The median price of a home in California was $345,000 last month, 30 percent higher than in September 2012, according to a report released Thursday by RealtyTrac. The Irvine-based housing data firm says home prices are rising faster in California than anywhere else in the nation.
RealtyTrac Vice President Daren Blomquist says the boost in home prices stems from the fall in the number of foreclosed homes being sold.
"When you look at sales of bank-owned properties, they are about flat from last year, but they still represent 13 percent of all sales," Blomquist told KPCC. "But if we go back to the height of the housing crisis, back in 2009-2010, close to 50 percent of all sales were these bank-owned homes."
The rising home prices also indicate that institutional investors — individuals or firms that buy up large numbers of homes in order to rent them out — are retreating from the California market, the report says.
RealtyTrac began tracking the percentage of home sales to institutional investors in January 2011. In September, they represented 14 percent of all home sales nationwide, a jump from 9 percent a year earlier. But in California, the percentage fell, from 9 percent to 7 percent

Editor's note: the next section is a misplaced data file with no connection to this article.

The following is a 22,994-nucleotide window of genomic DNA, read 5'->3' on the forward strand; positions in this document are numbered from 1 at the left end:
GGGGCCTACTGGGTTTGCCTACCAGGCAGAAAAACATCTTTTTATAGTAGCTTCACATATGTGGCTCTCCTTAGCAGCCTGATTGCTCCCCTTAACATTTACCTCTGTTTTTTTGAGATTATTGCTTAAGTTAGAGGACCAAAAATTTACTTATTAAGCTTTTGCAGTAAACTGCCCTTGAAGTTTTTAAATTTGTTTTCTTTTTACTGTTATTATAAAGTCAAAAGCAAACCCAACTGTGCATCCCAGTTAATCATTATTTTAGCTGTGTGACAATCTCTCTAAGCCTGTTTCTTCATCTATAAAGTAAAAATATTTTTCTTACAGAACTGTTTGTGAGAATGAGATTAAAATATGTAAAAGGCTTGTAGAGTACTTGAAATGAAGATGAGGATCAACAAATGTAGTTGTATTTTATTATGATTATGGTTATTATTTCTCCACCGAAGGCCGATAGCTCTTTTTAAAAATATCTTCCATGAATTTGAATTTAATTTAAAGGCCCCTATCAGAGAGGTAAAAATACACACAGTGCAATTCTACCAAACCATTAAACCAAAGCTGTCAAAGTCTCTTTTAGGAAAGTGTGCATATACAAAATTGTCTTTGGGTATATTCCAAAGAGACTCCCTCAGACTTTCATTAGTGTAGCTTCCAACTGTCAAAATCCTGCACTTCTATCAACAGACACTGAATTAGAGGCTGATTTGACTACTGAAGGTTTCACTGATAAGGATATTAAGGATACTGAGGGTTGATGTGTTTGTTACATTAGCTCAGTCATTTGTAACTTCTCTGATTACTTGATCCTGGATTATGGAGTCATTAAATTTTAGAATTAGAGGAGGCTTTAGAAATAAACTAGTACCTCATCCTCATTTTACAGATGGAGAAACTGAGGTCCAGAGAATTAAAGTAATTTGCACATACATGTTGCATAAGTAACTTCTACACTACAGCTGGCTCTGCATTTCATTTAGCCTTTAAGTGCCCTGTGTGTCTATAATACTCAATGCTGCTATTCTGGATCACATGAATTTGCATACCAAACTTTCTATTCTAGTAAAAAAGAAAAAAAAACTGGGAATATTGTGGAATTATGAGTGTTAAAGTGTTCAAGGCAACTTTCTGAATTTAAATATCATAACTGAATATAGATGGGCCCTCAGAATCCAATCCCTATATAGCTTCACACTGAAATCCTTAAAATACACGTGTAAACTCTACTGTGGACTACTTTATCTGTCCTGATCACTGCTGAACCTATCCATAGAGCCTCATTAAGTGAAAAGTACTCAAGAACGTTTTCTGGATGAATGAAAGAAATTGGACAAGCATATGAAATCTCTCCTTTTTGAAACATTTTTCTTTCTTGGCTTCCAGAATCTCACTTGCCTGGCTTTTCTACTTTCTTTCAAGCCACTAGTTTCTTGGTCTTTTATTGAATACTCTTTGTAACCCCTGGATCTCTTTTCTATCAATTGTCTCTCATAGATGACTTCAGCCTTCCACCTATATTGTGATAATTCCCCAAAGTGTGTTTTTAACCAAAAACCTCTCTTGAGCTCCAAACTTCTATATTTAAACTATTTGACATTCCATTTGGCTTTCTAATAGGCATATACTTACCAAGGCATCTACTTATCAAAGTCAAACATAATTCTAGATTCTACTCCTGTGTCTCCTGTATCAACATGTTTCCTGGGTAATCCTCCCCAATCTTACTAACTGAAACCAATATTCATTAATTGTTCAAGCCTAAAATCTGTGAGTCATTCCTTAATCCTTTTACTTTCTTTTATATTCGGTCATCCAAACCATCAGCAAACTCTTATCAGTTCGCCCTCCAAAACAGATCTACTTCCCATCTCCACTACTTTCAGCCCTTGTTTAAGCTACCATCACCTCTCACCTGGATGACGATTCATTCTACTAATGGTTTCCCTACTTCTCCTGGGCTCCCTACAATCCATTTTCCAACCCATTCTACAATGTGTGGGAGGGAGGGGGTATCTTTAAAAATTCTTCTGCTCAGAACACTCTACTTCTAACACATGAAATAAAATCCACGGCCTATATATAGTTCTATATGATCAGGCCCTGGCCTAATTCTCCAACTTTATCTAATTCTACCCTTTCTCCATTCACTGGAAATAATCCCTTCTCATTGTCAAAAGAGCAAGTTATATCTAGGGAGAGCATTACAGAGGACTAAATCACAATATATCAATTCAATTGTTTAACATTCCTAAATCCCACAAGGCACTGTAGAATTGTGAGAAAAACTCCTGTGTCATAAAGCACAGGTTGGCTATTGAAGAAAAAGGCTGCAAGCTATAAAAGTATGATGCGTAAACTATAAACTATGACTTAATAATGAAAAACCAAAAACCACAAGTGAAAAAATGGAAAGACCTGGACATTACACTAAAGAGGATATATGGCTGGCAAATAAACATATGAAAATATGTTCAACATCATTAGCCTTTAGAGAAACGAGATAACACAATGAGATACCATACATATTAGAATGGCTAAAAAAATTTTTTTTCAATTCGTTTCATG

"The fact that home prices are still accelerating at such a rapid rate is a sign that, at least in California, the market is not just being propped up by these institutional investors who are coming in and buying large chunks of property," Blomquist said.
Institutional investors are looking for deals, said Blomquist, and there are fewer and fewer in California. In the Los Angeles and Orange County market, institutional investors only represented 6 percent of all sales in September. The number was higher in the Inland Empire, where there were more foreclosures and cheaper homes: 11 percent of September sales in the Riverside-San Bernardino market.
California was one of the states hardest hit by the foreclosure crisis. Blomquist added there might be one last burst of foreclosures in the next six to 12 months, as lenders adjust to the Homeowners Bill of Rights, but the burst won't be substantial enough to cause home values to drop.